Border militia: patriots or vigilantes?
Some people living near the US-Mexico border feel the government is not addressing their security concerns and feel it is their duty to take action. Critics fear Senate Bill 1083 could give vigilantes a free pass to take the law into their own hands.
The line dividing Arizona and Mexico is closely watched by US Border Patrol. Armed with military equipment, federal agents attempt to keep the peace, but for some living in the scenic desert region, there is no peace.
“What we are seeing on the Arizona border is an insurgency,” said Jack Foote from the Arizona State Defense Force Foundation.
The perceived threat of cartel violence spilling over from Mexico has led to a proposal for a new border militia.
The US-Mexico border is one of the most heavily fortified in the world. Evidence shows that the Obama administration has spent a large amount of federal dollars to help secure the border, but to some that still is not enough.
The proposed Special Missions Unit would allow armed volunteers to pursue and arrest people they suspect to be smugglers or undocumented immigrants.
“Arizona as a state is taking control of its destiny, whether or not the government agrees that we have the right,” said Foote.
But many others in Arizona question the purpose of the Special Missions Unit and how it will be held accountable. Not only will volunteers be allowed to pursue suspected criminals, they would also be afforded the same immunity as law enforcement.
“How can we interpret that any way other than they are deputizing vigilantes,” said Kat Rodriguez, program director with Coalicion de Derechos Humanos.
Some people living near the international crossing see the proposal as political pandering to conservative crowds.
“This seems to me like the state is sanctioning the minuteman project from 2005 to 2006 and to me that is a scary prospect,” Curt Prendergrast, reporter for the Sonoran Chronicle.
The minutemen citizens patrol group at its height consisted of thousands of volunteers who vowed to shut down the border.
Minutemen founder, Jim Gilchrist spearheaded the movement many accused of vigilantism.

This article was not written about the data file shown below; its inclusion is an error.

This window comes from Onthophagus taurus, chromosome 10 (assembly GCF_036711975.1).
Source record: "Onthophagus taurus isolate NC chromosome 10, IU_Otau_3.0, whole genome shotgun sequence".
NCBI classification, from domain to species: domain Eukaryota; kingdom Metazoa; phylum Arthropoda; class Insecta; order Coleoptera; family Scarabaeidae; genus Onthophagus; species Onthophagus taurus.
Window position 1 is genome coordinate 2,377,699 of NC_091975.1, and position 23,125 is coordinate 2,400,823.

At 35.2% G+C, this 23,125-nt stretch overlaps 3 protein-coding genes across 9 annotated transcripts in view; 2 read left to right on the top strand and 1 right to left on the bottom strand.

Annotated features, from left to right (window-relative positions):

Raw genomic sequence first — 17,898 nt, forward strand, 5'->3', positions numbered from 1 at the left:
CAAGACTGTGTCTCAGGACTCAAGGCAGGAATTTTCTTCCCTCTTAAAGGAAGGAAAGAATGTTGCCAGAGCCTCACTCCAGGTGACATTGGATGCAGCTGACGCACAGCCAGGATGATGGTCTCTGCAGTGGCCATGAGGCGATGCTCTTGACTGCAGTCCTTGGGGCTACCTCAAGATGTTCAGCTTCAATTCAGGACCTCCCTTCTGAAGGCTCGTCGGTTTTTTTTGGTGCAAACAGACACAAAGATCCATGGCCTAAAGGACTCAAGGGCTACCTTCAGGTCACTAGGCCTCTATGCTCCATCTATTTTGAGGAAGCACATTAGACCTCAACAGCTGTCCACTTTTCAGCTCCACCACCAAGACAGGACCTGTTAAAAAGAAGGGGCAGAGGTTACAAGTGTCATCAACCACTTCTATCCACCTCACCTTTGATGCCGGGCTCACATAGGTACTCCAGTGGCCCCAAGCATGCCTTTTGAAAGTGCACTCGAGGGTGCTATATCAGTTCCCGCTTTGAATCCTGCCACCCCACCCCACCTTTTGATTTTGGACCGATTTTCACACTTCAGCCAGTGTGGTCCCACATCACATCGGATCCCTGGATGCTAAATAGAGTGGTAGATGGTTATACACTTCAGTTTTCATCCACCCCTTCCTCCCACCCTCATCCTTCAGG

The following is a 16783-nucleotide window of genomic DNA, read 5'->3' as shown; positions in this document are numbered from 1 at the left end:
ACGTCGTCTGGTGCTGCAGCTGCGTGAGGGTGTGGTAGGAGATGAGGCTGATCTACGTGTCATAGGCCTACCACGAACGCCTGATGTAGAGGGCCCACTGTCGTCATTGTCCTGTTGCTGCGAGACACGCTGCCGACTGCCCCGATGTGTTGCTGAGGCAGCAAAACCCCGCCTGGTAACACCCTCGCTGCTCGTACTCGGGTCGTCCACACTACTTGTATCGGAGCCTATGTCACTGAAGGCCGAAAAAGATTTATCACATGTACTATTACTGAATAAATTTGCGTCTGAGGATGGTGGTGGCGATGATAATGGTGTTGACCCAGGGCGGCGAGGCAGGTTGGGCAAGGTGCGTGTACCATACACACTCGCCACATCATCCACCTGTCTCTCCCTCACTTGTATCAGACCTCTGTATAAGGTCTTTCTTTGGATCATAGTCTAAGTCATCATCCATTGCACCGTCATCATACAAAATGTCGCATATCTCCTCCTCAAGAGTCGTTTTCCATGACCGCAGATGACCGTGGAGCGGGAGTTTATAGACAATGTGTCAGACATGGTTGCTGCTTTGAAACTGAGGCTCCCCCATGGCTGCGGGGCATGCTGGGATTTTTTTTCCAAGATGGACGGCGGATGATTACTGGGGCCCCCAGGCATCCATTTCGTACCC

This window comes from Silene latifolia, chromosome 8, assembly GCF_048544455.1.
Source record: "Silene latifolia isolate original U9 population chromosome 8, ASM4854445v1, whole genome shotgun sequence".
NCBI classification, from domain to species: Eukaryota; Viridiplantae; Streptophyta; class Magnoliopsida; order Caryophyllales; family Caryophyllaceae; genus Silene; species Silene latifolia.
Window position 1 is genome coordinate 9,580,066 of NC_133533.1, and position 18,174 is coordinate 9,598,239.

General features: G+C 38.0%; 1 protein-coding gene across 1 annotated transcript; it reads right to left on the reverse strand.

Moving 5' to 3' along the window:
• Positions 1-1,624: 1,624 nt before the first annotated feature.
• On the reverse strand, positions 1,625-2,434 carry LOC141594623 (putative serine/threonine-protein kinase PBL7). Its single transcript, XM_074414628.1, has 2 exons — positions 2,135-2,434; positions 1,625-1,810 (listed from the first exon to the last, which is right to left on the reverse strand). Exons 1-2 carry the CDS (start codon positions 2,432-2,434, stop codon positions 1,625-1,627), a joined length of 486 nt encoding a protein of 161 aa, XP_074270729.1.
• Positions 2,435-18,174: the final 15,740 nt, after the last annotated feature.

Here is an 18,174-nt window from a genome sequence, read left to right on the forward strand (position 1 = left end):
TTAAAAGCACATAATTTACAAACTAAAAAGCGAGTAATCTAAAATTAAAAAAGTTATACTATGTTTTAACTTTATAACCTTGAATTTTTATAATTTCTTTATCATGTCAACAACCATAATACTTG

“You’ve had a couple of ranchers and several law enforcement officers murdered by illegal aliens,” said Gilchrist.
He admits that his call to guard the border attracted extremist elements but still hopes other states will follow Arizona’s militia proposal.
“It promotes community involvement and let’s citizens who don’t want to be police officers or official gun toting members of law enforcement to participate in that process. I would love to do something like that,” said Gilchrist.
The bill’s author, Arizona State Senator Sylvia Allen, also claims middle-eastern terrorists are teaming up with drug smugglers.
The US government says not a single person who has unlawfully crossed the Southwest border has been charged with terrorism.
“I don’t think that we should take these people who are very angry over this vague nebulous threat of illegal immigration and cartels and give them weapons,” said Prendergrast.
Advocates for the Special Missions Unit believe they will attract former service-members who already have weapons and surveillance experience.
“We are proceeding from a premise of confidence, that we know what we’re doing and we know how to protect our border," said Foote.
Arizona has been a testing ground for tough anti-immigrant legislation later adopted elsewhere.
With SB 1083 just steps away from becoming law, armed volunteer militia may soon be a regular feature along the entire southern border of the US.